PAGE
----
I Listen To Money Singing
I listen to money singing. It’s like looking down
From long french windows at a provincial town,
The slums, the canal, the churches ornate and mad
In the evening sun. It is intensely sad.
— from Money by Phillip Larkin
Thinking about the insanity of Capitalism as it stands today is enough to drive you, gibbering and tearing out your hair, into an early grave. The whole set-up verges on the surreal. Verges? What am I saying? ‘Verges’ be damned: the whole shebang has gone, Gadarene swine-like, over the fucking cliff.
In the 1930s, someone (memory fails me but I’m guessing Larry Durrell) asked Henry Miller to write an essay on economics (‘the dismal science’ appellation is half right: it is dismal) for one of those literary magazines that used to spring-up overnight like mushrooms…and vanish just as quickly.
Initially, Miller took the job seriously; but after hacking his way through a few thickets of economic ‘analysis’, ‘history’ and ‘philosophy’, Miller baulked–the stuff was dross on an epic scale.
What he wrote instead was a very funny, tongue-firmly-in-cheek essay called Money and How It Gets That Way. I wish I had a copy to hand or even remembered where in his works it appears, but I don’t and can only recall laughing uproariously and being impressed at the astuteness of some of Miller’s insights.
Faced with the same task today, I suspect that even Miller, a happy-go-lucky sort if ever there was one, would have turned to the rope, the razor or the revolver.
Consider, for example, the ‘markets’, whose volatility, petulance and capriciousness have governments shitting themselves in terror; the ‘markets’ to whom governments must turn to ‘borrow’ money to carry-on the business of government.
How is this ‘borrowing’ accomplished? Through the sale of government ‘bonds’, which are essentially I.O.U.s. The markets purchase these bonds and demand a sum of interest be paid on the bonds that the markets (via the medium of the credit-rating agencies) decide is commensurate with the degree of ‘risk’ involved in buying bonds from (i.e. lending money to) this or that sovereign government.
And here’s where things become so warped, so bizarre, so flat-out fucking insane that it makes my brain hurt to think about it.
How do the ‘markets’ (i.e the various banks and bond-dealers) pay for these bonds? As things stand (and have stood for the last 4 years), they use money, issued by governments, that they have ‘borrowed’ (in a process called, for some reason known only to God and Mammon, as ‘Quantitative Easing’) virtually interest-free…from governments.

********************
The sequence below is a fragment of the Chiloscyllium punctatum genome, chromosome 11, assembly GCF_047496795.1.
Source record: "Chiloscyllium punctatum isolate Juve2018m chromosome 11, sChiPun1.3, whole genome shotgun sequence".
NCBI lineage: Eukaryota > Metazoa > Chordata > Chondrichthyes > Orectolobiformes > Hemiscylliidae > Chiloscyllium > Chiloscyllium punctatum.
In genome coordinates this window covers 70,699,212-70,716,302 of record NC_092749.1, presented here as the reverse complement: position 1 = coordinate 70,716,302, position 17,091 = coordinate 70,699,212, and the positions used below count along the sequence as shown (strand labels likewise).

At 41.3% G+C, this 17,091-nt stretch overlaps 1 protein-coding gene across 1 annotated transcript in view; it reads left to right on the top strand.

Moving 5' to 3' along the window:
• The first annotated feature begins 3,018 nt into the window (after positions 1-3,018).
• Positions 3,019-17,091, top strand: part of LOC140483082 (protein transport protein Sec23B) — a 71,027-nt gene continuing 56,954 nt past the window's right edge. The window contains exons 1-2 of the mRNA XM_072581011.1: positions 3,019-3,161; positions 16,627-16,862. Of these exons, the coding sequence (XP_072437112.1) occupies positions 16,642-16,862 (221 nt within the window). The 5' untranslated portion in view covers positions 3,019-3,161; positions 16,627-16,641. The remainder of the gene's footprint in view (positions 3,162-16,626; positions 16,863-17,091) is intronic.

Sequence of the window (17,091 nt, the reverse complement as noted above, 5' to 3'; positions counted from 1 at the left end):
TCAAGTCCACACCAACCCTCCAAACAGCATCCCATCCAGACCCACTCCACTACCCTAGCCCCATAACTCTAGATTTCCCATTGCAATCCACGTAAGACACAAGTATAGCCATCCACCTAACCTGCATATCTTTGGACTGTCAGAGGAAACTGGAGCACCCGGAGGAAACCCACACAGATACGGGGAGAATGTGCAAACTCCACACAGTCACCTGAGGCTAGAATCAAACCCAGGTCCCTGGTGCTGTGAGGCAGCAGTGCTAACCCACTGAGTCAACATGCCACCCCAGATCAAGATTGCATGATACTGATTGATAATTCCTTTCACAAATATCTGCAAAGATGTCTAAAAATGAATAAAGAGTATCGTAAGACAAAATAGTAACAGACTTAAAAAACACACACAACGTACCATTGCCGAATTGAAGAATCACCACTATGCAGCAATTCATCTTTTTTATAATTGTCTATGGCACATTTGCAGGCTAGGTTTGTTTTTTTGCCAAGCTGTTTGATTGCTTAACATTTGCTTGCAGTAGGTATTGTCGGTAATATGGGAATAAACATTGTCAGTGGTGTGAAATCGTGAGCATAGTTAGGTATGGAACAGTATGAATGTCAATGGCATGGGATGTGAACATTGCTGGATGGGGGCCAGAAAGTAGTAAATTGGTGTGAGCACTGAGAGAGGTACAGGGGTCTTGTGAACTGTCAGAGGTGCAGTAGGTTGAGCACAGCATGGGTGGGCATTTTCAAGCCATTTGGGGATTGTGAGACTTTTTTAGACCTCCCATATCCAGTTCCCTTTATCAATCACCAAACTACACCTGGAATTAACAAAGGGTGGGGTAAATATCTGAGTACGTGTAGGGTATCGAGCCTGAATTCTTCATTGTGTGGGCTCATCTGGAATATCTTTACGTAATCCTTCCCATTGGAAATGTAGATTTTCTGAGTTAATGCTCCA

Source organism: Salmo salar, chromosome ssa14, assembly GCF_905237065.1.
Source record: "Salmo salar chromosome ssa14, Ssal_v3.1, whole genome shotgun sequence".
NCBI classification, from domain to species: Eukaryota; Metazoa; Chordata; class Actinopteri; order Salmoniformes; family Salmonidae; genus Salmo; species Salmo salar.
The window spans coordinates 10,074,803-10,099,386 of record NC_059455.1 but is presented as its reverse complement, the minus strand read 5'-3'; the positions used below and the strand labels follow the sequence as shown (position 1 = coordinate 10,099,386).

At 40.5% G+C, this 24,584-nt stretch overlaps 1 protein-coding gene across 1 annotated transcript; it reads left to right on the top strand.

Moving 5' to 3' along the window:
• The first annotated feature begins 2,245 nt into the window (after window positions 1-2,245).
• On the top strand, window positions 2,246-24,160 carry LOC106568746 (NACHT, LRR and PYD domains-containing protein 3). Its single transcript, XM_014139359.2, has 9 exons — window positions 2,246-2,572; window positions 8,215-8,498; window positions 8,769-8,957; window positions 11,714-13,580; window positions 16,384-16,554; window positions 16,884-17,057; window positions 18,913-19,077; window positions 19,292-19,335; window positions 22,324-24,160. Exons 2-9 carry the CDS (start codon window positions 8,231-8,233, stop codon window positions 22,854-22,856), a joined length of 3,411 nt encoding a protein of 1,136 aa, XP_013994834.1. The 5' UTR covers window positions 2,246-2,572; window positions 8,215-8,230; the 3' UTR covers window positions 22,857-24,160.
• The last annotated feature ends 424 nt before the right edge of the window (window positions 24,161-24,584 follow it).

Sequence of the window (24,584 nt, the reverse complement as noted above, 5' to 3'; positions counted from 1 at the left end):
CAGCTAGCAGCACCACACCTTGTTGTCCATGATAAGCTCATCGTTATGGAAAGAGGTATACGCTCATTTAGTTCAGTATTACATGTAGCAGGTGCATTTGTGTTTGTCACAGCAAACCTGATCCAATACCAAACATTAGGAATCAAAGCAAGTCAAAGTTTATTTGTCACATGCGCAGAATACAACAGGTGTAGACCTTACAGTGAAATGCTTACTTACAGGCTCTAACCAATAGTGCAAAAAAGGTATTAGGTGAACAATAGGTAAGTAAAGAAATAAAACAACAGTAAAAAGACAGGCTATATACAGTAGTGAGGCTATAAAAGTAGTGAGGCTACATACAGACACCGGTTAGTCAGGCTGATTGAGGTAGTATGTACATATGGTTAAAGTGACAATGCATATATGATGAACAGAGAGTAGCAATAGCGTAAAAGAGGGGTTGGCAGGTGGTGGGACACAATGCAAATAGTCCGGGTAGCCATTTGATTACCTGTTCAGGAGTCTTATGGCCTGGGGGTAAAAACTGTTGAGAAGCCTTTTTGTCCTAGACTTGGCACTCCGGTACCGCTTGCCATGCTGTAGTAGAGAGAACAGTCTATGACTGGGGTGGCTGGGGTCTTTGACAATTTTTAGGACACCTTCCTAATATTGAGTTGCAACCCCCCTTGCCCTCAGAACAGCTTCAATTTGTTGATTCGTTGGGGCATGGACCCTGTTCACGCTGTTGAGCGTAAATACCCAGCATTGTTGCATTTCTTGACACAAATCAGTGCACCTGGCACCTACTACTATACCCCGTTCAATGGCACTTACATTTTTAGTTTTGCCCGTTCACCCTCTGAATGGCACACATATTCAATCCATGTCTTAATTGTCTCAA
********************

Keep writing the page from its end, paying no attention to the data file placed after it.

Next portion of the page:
Think about this.
The Government, who profess themselves to be in dire need of money, print money.
They then lend that money to banks and financial institutions at almost zero-interest.
The Government then announces that it will be holding a sale of government bonds.
The markets, guided by the ratings agencies, declare that the government’s finances are in a parlous state and the markets demand a higher return of interest on the bonds.
The government acquiesces and offers the markets a higher return on the bonds.
The markets then buy the government bonds, while at the same time announcing that the higher rate of interest being paid on the bonds is evidence that the government’s finances are in a precarious state; that lending to the government is increasingly risky and that the markets will require a higher return of interest if they are to buy the next tranche of bonds.
In a swift, swivel-eyed, howling-at-the-moon nutshell, I repeat: the government prints money; the government then lends that money to the markets at zero-interest; the markets then lend that money back to the government at increasingly high rates of interest.
Meanwhile, the markets are demanding that the government institute more ‘austerity measures’ because the government–you know…the government that printed the money and lent it to the markets so that the markets could lend it back to the government: that government–is a bad loan-risk.
Every time I try to process this lunatic scenario a little bit of my brain turns to tapioca and I have to begin again.
It’s official: the whole fucking world has fallen down a rabbit hole and has started having conversations with hookah-smoking giant caterpillars and talking playing-cards.
Time for poems about money or the lack thereof…again; and here’s an old one of mine…again:
A La Carte
Money is tight and it’s going to get tighter;
cinch-up your belt and get set for the storm.
Your pockets are light and they’re going to get lighter;
our passions are cold and our soup is luke-warm.
Bodies are stacked in the street like cut fire-wood;
burn them for fuel when they’ve dried out enough.
The parks are all deserts where trees had once stood:
denuded entire of all burnable stuff.
Eat all the rich and the fat and your pets:
we’d eat humble pie but the pies are long gone;
stone-soup and dream bread are as good as it gets;
we ate all the frogs: now there’s none left to spawn.
I’ve eaten the kids and the wife was a treat;
the postman was quick, but not near quick as me;
I’d eat my own leg if it had any meat:
Oh, for a fat politician or three.